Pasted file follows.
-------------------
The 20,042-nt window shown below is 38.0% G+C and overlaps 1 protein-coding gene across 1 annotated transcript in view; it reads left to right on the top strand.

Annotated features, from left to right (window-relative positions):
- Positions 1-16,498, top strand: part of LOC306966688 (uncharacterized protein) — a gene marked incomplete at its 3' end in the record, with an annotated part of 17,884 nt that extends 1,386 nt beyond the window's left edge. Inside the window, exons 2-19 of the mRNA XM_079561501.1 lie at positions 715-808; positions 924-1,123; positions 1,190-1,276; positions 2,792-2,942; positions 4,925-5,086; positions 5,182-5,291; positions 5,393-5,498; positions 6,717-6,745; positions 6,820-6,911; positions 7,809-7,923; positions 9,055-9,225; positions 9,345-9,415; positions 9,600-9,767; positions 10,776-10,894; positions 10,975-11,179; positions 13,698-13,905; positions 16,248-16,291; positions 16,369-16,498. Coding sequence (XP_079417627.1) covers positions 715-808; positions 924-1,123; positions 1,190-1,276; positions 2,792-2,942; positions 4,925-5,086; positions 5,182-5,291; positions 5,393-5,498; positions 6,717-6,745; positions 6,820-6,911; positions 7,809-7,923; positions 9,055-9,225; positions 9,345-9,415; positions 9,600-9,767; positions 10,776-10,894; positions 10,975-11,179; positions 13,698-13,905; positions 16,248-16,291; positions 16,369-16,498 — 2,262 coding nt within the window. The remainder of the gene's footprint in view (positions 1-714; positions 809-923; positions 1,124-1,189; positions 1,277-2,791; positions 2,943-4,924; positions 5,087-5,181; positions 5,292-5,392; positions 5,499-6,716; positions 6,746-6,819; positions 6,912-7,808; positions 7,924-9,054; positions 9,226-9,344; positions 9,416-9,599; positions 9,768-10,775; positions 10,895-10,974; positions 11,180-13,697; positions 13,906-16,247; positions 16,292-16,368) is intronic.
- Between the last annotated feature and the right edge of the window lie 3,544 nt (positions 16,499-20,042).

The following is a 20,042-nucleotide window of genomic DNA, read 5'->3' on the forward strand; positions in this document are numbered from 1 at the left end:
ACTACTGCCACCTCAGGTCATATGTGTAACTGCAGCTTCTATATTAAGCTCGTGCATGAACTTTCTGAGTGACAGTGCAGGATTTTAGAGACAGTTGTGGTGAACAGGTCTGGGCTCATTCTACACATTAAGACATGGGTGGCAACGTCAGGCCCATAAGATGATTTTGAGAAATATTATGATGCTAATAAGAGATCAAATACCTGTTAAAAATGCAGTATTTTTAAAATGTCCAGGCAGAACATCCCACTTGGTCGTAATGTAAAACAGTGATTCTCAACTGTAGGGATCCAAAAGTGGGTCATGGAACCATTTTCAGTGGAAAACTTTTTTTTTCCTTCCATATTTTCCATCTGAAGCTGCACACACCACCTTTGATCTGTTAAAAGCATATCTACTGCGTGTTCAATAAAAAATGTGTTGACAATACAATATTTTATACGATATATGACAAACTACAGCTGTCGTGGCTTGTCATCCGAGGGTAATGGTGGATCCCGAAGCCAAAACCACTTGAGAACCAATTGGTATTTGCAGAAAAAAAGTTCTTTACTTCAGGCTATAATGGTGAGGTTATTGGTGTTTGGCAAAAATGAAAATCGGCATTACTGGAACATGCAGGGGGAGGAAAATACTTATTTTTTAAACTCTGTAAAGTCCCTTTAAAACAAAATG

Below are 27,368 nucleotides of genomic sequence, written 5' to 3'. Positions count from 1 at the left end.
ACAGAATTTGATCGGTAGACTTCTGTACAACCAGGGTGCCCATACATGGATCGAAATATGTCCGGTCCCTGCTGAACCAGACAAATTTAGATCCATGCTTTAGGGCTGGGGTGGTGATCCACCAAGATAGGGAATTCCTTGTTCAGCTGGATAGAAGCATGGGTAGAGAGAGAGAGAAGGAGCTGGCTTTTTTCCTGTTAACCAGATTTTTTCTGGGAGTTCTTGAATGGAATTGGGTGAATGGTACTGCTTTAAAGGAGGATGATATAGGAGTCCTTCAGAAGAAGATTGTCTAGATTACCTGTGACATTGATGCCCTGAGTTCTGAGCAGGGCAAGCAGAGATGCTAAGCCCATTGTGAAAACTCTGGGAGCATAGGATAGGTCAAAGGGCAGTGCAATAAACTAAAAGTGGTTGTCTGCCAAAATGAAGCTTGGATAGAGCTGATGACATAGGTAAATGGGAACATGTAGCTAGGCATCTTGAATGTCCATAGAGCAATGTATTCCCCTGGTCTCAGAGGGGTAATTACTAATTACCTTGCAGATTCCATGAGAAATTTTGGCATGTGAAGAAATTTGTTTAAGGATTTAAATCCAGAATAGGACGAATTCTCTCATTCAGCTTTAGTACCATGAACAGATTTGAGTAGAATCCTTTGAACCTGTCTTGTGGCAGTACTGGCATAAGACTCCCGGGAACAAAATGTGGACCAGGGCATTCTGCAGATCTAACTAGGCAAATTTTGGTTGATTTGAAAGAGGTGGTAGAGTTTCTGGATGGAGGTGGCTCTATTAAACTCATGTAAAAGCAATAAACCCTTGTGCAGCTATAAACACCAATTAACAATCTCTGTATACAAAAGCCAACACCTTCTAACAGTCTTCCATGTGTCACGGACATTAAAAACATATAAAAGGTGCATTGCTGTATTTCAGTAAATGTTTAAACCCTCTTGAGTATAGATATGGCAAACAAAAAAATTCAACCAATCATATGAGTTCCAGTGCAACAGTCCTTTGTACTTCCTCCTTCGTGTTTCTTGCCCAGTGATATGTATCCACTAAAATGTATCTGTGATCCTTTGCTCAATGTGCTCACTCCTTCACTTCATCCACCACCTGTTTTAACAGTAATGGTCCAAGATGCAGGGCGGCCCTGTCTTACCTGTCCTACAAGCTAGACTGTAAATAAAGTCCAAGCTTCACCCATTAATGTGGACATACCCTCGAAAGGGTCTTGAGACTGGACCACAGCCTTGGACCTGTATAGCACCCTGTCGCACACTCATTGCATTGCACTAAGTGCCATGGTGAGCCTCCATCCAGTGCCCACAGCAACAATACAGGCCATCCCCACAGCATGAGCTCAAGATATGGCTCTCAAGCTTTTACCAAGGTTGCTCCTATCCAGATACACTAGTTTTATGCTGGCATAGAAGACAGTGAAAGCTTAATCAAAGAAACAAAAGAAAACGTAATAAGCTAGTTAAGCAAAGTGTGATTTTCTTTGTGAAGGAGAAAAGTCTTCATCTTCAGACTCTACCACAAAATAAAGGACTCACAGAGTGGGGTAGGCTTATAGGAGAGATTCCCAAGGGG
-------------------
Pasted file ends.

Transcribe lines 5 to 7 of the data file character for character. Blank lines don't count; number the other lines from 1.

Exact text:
The following is a 20,042-nucleotide window of genomic DNA, read 5'->3' on the forward strand; positions in this document are numbered from 1 at the left end:
ACTACTGCCACCTCAGGTCATATGTGTAACTGCAGCTTCTATATTAAGCTCGTGCATGAACTTTCTGAGTGACAGTGCAGGATTTTAGAGACAGTTGTGGTGAACAGGTCTGGGCTCATTCTACACATTAAGACATGGGTGGCAACGTCAGGCCCATAAGATGATTTTGAGAAATATTATGATGCTAATAAGAGATCAAATACCTGTTAAAAATGCAGTATTTTTAAAATGTCCAGGCAGAACATCCCACTTGGTCGTAATGTAAAACAGTGATTCTCAACTGTAGGGATCCAAAAGTGGGTCATGGAACCATTTTCAGTGGAAAACTTTTTTTTTCCTTCCATATTTTCCATCTGAAGCTGCACACACCACCTTTGATCTGTTAAAAGCATATCTACTGCGTGTTCAATAAAAAATGTGTTGACAATACAATATTTTATACGATATATGACAAACTACAGCTGTCGTGGCTTGTCATCCGAGGGTAATGGTGGATCCCGAAGCCAAAACCACTTGAGAACCAATTGGTATTTGCAGAAAAAAAGTTCTTTACTTCAGGCTATAATGGTGAGGTTATTGGTGTTTGGCAAAAATGAAAATCGGCATTACTGGAACATGCAGGGGGAGGAAAATACTTATTTTTTAAACTCTGTAAAGTCCCTTTAAAACAAAATG

Below are 27,368 nucleotides of genomic sequence, written 5' to 3'. Positions count from 1 at the left end.